From 2007 -2009 Orly served as VP of Acquisitions and Distribution of publicly traded Berlin-based Senator Entertainment. Orly regularly moderates or speaks on panels at Sundance and other film festivals regarding new technology and digital distribution. Orly served as a Programming Associate for documentaries at the Sundance Film Festival and as Programming Consultant for Palm Springs International. Orly has served on the Board of Directors of Outfest Los Angeles Film Festival. Orly earned a B.A in English Literature and Film Studies at Columbia University and graduated with honors.
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How to Make Sure We Feel For Your Protagonist
If you were to draw your protagonist’s happiness level through the course of your movie, it would look like a right triangle next to a big ol’ rhombus. You know, like this:
Act I, II Act III
The straight line at the bottom is the timeline of your movie and the upward slopes represent your character’s happiness/contentment level through the course of the film. Nevermind about that backward slope on the other end of the rhombus. It doesn’t really enter into this equation; I’m just not that savvy with designing in word.
Here’s what the other shapes are about.
At the beginning of your movie, your main character has a goal. It should be a goal that is difficult for that character to achieve. It could be something that’s universally difficult like becoming President or figuring out cold fusion. Or it could be something that’s simply, for whatever reason, personally difficult for your character like finding a date or getting to White Castle.
During Acts I and II, your character is steadily marching toward this goal. There will be setbacks, but generally, they will be making progress. And they’ll be feeling pretty darn good about it. They’re feeling so good in fact, that when they get to the moments right before the end of Act II, they think they’re about to be as happy as they can be. They’re almost to their goal after all. Why wouldn’t they be pleased as punch?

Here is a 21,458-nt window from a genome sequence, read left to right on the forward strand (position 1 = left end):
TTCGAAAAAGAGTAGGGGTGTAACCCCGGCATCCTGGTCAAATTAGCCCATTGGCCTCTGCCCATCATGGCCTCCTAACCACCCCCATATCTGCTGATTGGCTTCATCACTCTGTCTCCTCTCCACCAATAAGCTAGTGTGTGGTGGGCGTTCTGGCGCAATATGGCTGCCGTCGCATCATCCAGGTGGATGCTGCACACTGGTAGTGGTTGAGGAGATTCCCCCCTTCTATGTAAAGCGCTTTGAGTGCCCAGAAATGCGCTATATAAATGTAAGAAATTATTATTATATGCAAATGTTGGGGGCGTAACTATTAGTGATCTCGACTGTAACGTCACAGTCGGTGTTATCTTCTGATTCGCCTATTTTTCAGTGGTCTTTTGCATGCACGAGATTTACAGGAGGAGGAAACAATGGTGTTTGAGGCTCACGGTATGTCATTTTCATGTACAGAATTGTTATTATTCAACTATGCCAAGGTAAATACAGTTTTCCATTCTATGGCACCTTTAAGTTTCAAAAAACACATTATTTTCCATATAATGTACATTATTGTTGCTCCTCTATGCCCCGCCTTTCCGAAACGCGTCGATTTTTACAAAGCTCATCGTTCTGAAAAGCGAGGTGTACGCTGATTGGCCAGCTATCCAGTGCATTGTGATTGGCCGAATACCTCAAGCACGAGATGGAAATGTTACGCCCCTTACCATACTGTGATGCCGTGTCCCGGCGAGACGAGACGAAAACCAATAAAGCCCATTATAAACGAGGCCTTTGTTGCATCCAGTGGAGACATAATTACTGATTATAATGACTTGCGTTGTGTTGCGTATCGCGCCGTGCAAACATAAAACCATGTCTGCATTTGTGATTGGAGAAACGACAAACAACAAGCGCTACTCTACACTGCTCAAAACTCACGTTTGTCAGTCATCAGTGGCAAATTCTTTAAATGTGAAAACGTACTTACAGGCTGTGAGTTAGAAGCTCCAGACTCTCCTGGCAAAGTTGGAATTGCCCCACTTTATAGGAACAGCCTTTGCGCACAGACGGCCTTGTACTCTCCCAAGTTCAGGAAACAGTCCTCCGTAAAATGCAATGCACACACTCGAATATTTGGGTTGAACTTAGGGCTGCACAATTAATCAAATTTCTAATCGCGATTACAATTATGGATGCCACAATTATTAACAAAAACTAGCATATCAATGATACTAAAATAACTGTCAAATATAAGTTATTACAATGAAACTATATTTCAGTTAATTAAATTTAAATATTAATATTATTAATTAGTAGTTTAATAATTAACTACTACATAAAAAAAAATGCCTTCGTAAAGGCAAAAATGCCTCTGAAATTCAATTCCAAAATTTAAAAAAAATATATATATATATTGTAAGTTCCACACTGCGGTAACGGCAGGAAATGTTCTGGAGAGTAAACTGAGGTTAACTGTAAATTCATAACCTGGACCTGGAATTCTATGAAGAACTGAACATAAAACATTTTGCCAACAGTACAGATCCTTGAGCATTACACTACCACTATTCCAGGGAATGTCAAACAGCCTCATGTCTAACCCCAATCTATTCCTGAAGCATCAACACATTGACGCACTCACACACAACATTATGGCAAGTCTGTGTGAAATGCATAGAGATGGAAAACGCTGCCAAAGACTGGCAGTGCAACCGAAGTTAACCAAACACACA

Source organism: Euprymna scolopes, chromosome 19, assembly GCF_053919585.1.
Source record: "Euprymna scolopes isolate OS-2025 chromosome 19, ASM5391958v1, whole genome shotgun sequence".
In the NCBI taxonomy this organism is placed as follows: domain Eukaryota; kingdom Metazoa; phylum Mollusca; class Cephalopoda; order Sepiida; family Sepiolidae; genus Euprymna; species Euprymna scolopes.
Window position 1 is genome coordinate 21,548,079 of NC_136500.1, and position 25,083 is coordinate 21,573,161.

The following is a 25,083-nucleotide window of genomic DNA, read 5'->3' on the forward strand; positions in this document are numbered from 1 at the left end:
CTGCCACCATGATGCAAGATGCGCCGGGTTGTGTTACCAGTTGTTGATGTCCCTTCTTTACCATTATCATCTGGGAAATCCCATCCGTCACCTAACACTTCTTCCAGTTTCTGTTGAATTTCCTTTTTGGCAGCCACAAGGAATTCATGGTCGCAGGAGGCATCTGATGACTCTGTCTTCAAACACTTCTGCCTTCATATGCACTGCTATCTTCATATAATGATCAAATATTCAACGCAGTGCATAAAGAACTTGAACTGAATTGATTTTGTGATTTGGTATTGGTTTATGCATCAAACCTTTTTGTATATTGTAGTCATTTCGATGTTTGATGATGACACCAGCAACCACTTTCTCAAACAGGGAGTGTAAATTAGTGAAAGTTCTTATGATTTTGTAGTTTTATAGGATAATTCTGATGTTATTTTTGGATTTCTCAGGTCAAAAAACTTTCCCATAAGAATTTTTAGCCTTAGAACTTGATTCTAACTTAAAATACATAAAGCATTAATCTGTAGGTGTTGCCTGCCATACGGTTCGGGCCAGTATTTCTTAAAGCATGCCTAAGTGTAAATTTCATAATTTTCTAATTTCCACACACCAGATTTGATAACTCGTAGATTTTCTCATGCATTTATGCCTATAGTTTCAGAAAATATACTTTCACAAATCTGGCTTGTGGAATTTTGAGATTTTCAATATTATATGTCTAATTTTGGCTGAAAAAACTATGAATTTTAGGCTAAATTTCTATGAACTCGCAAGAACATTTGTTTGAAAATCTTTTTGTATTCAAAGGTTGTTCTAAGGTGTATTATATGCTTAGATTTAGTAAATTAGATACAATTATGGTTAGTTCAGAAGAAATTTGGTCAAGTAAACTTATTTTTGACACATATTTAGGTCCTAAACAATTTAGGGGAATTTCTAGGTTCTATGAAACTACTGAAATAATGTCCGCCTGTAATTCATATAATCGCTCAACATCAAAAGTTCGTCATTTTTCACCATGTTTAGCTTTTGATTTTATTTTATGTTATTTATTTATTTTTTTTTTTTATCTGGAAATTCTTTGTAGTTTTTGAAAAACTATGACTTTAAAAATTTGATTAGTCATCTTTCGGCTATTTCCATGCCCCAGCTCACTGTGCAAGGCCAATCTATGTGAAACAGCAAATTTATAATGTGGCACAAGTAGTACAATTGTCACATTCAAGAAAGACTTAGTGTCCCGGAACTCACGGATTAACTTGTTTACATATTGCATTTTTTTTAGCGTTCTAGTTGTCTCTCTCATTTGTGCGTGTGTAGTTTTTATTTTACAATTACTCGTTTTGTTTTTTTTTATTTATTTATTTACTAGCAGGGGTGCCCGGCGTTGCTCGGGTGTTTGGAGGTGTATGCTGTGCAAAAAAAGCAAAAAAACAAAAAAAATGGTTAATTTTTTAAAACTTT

Because that’s boring. And audiences don’t relate to people who are pleased as punch. And how pleased is punch anyway? In my experience, punch is pretty moody.
And that’s what that big drop-off is about. Your character has to go from being their happiest to being at their lowest point yet. They can’t be ‘kind of bummed out’ or ‘sort of full of ennui.’ They have to be devastated. Not the most devastated a person could possibly be ever. But they most devastated THIS character can be about THIS goal. They have to hurt. It has to be uncomfortable, sad and painful.
Sounds mean, right?
Well, it’s only so we can build them up again.
If someone sets out to achieve a goal and then achieves it without too many problems along the way, it’s hard to relate to or empathize with them. But if they fail big time, like the rest of us humans do, then we have a reason to invest in their recovery and to be thrilled when they pull through.
You’ll notice that the rhombus is bigger than the triangle. That’s not my shoddy design skills coming into play. That one’s on purpose.
During Act III, your protagonist will climb a whole new hill. They’ll have realized that what they thought they wanted wasn’t really what they should have been after. They will have forgotten about their want and be headed for their need.
- If the WANT is the Holy Grail, the NEED is to have faith (Indiana Jones and the Last Crusade)
- If the WANT is to get home/find their son, the NEED is to take risks (Finding Nemo)
- If the WANT is to have a beautiful companion, the NEED is to truly connect to someone’s inner beauty (Pretty Woman)
- If the WANT is justice, the NEED is to not depend on others to see the truth (Shawshank Redemption)
- If the WANT is to be the favorite, the NEED is to accept others for what they have to offer (Toy Story)
Abandoning the want and going after the need will make your character truly content and happier than they thought they could be. But it’s gonna hurt to get there.